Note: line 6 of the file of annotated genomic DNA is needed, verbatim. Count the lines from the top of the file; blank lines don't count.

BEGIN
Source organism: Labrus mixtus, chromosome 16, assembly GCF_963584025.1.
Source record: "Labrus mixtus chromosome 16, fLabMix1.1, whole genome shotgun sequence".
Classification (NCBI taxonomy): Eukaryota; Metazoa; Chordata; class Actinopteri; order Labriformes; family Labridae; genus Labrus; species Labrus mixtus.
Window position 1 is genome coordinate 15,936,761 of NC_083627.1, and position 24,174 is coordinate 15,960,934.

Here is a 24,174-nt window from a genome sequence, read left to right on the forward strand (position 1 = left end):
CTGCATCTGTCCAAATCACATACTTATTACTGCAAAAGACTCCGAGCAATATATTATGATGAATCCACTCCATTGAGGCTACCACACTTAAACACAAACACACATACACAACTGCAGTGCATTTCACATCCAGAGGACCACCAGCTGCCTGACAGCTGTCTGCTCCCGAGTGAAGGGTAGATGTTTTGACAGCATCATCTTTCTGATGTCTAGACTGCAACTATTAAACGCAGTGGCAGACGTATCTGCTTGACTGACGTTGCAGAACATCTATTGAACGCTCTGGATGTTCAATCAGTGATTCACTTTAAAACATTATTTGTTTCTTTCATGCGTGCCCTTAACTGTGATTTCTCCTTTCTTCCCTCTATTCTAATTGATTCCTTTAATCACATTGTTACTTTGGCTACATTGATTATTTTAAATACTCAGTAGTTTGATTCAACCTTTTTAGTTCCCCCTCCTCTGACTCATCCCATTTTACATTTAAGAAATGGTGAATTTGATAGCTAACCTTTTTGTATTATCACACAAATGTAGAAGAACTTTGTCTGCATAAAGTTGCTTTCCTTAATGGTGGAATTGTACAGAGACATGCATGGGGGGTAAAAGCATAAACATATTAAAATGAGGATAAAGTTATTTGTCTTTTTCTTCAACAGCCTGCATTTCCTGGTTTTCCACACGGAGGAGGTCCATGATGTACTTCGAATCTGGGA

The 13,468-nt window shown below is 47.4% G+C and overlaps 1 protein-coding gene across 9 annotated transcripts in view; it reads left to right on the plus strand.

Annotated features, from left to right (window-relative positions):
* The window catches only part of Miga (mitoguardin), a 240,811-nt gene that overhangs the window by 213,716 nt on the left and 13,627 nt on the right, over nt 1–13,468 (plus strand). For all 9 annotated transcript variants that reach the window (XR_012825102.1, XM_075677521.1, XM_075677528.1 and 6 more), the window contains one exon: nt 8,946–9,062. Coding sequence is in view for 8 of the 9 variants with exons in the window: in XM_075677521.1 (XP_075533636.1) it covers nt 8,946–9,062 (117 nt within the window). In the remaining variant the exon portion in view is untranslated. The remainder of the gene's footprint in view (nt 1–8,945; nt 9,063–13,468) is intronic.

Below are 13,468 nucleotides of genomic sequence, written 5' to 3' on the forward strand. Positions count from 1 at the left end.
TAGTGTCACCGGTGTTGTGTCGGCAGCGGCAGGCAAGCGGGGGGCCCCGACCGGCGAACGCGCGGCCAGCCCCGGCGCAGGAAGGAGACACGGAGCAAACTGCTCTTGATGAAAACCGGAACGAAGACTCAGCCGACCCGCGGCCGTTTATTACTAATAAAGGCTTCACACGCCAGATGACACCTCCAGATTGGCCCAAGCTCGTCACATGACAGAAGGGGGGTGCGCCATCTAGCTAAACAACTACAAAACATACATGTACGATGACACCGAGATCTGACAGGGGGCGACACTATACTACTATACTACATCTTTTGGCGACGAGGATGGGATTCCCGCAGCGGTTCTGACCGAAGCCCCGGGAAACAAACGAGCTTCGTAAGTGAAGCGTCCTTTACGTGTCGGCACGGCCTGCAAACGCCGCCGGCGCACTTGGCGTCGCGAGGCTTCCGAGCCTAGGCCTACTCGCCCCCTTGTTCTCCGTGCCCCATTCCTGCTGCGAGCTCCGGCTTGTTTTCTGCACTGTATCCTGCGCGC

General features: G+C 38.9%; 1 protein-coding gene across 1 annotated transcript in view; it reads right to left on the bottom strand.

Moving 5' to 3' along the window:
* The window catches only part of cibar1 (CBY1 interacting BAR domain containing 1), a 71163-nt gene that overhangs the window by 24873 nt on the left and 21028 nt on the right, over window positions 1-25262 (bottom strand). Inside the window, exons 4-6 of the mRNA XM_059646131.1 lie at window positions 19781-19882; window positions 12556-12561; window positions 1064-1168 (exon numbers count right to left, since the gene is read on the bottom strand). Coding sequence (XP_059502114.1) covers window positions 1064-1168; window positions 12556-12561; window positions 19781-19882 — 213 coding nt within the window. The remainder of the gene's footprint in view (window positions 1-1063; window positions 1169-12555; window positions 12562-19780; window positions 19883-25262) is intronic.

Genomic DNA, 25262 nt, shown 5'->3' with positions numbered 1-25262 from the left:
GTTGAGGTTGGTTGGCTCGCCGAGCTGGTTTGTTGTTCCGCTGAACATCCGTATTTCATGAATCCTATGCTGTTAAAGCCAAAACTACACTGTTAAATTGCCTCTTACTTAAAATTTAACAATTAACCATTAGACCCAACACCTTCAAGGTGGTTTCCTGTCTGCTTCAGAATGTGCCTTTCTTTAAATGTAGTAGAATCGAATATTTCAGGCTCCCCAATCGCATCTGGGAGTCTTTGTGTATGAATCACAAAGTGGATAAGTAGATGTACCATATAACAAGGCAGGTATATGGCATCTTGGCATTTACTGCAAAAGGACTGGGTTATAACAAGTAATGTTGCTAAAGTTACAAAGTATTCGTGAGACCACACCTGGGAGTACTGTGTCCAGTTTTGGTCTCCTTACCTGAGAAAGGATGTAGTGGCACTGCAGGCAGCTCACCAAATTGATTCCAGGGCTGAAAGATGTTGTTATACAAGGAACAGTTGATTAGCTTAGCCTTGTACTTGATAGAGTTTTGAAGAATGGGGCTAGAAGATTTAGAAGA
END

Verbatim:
CTGCATCTGTCCAAATCACATACTTATTACTGCAAAAGACTCCGAGCAATATATTATGATGAATCCACTCCATTGAGGCTACCACACTTAAACACAAACACACATACACAACTGCAGTGCATTTCACATCCAGAGGACCACCAGCTGCCTGACAGCTGTCTGCTCCCGAGTGAAGGGTAGATGTTTTGACAGCATCATCTTTCTGATGTCTAGACTGCAACTATTAAACGCAGTGGCAGACGTATCTGCTTGACTGACGTTGCAGAACATCTATTGAACGCTCTGGATGTTCAATCAGTGATTCACTTTAAAACATTATTTGTTTCTTTCATGCGTGCCCTTAACTGTGATTTCTCCTTTCTTCCCTCTATTCTAATTGATTCCTTTAATCACATTGTTACTTTGGCTACATTGATTATTTTAAATACTCAGTAGTTTGATTCAACCTTTTTAGTTCCCCCTCCTCTGACTCATCCCATTTTACATTTAAGAAATGGTGAATTTGATAGCTAACCTTTTTGTATTATCACACAAATGTAGAAGAACTTTGTCTGCATAAAGTTGCTTTCCTTAATGGTGGAATTGTACAGAGACATGCATGGGGGGTAAAAGCATAAACATATTAAAATGAGGATAAAGTTATTTGTCTTTTTCTTCAACAGCCTGCATTTCCTGGTTTTCCACACGGAGGAGGTCCATGATGTACTTCGAATCTGGGA